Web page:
Thursday, December 01, 2005

Metal as Microlens in Agilent Sensors

An interesting idea is exploited by Agilent guys in their camera-phone sensor (EETAsia).

"According to Agilent product line manager Sanjeev Chandrashekher, the story began in a series of research experiments. Agilent researchers had observed that in 1Mpixel sensors small enough to be embedded in a handset camera module, the individual pixels were so small that the optical aperture above each pixel was approaching an untenable threshold. Designers throw up their hands when the aperture gets below about 25m.
The research team created a series of pixel architectures based on a trapezoidal well shape in which they moved the metal lines around to measure the effect of the interconnect metal lines obscuring the edges of the aperture. To their surprise, they found that when the metal lines covered up a certain portion of the edges of the well, the charge generation in the well increased. Further work determined that the metal lines manipulated the electric field in the optical path, i.e. they behaved as a tertiary lens, gathering in light that would have fallen outside the well and focusing it toward the phototransistor. The researchers learned that the effect could be optimized to improve the sensitivity of the CMOS sensor pixel.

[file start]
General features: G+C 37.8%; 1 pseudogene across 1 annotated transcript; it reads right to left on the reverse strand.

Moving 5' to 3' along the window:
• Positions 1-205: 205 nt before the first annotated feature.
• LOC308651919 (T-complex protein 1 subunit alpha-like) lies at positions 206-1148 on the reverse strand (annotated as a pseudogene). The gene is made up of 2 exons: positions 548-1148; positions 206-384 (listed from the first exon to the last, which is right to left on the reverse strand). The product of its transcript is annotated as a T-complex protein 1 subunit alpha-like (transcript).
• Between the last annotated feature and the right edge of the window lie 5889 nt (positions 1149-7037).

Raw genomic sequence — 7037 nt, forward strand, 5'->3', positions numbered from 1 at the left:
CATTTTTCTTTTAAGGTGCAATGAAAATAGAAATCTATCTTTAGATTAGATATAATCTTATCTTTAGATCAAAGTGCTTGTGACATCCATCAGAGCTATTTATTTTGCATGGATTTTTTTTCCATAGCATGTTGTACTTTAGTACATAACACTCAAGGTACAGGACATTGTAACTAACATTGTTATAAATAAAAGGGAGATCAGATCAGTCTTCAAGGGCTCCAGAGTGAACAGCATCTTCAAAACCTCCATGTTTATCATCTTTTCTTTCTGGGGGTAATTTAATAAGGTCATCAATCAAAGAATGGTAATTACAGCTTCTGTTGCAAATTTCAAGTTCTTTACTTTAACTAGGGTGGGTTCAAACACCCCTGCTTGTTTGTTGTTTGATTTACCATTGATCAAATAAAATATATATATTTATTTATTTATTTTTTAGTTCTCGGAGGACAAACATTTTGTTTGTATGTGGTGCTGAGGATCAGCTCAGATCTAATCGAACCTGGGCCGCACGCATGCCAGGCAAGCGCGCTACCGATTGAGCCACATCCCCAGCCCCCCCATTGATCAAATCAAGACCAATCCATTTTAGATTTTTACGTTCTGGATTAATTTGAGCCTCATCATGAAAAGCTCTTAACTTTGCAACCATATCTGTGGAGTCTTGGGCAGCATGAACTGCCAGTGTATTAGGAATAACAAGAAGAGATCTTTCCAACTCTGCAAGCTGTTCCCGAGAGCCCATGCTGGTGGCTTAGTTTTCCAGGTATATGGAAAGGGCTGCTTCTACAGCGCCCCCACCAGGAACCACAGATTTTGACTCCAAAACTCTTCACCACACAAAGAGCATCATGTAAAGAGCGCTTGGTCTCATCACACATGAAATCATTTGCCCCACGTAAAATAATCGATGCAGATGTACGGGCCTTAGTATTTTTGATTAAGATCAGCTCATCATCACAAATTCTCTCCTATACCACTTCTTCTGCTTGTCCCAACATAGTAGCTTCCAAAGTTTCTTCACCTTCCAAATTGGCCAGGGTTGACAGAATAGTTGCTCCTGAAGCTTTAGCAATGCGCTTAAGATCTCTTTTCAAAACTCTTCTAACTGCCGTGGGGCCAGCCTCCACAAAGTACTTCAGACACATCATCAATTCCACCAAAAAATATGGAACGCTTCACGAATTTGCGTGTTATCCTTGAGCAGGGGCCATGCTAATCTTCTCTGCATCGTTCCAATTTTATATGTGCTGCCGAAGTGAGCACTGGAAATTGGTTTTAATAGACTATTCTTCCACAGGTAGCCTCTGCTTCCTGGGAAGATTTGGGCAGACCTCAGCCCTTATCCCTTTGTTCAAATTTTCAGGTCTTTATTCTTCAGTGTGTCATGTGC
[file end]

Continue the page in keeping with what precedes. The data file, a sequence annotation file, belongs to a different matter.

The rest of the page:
That unexpected result was combined with engineering projects that were exploring new geometries for the dopant well and the array layout. Those resulted in lower dark current, lower temporal noise and the ability to flush the charge more quickly from the well, thus reducing the image lag effects that harm image quality during high-repetition-rate image capture, such as in video applications."

I eager to see how this new Agilent sensor performs in the real world.

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